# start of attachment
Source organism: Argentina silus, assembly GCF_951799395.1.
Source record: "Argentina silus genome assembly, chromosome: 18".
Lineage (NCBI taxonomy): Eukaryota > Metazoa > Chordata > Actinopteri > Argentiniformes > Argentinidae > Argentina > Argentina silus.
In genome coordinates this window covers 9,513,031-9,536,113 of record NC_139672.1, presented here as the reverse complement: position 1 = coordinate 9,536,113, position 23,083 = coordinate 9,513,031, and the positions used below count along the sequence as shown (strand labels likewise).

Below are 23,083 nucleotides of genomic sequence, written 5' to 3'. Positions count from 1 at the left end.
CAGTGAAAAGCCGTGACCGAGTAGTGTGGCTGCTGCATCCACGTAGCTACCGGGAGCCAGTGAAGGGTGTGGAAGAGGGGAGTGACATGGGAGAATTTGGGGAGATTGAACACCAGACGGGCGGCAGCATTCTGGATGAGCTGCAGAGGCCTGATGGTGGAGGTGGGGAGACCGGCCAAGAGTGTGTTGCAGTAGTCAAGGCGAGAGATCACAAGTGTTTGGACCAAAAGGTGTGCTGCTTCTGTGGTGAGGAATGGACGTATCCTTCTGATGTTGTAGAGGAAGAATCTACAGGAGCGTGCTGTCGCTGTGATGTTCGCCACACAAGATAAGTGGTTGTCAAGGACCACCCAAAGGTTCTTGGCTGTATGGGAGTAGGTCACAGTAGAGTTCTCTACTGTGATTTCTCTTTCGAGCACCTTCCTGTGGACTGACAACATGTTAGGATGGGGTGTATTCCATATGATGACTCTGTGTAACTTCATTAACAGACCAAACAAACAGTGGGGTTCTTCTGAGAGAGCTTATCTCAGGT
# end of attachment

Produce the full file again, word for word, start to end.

Source organism: Argentina silus, assembly GCF_951799395.1.
Source record: "Argentina silus genome assembly, chromosome: 18".
Lineage (NCBI taxonomy): Eukaryota > Metazoa > Chordata > Actinopteri > Argentiniformes > Argentinidae > Argentina > Argentina silus.
In genome coordinates this window covers 9,513,031-9,536,113 of record NC_139672.1, presented here as the reverse complement: position 1 = coordinate 9,536,113, position 23,083 = coordinate 9,513,031, and the positions used below count along the sequence as shown (strand labels likewise).

Below are 23,083 nucleotides of genomic sequence, written 5' to 3'. Positions count from 1 at the left end.
CAGTGAAAAGCCGTGACCGAGTAGTGTGGCTGCTGCATCCACGTAGCTACCGGGAGCCAGTGAAGGGTGTGGAAGAGGGGAGTGACATGGGAGAATTTGGGGAGATTGAACACCAGACGGGCGGCAGCATTCTGGATGAGCTGCAGAGGCCTGATGGTGGAGGTGGGGAGACCGGCCAAGAGTGTGTTGCAGTAGTCAAGGCGAGAGATCACAAGTGTTTGGACCAAAAGGTGTGCTGCTTCTGTGGTGAGGAATGGACGTATCCTTCTGATGTTGTAGAGGAAGAATCTACAGGAGCGTGCTGTCGCTGTGATGTTCGCCACACAAGATAAGTGGTTGTCAAGGACCACCCAAAGGTTCTTGGCTGTATGGGAGTAGGTCACAGTAGAGTTCTCTACTGTGATTTCTCTTTCGAGCACCTTCCTGTGGACTGACAACATGTTAGGATGGGGTGTATTCCATATGATGACTCTGTGTAACTTCATTAACAGACCAAACAAACAGTGGGGTTCTTCTGAGAGAGCTTATCTCAGGT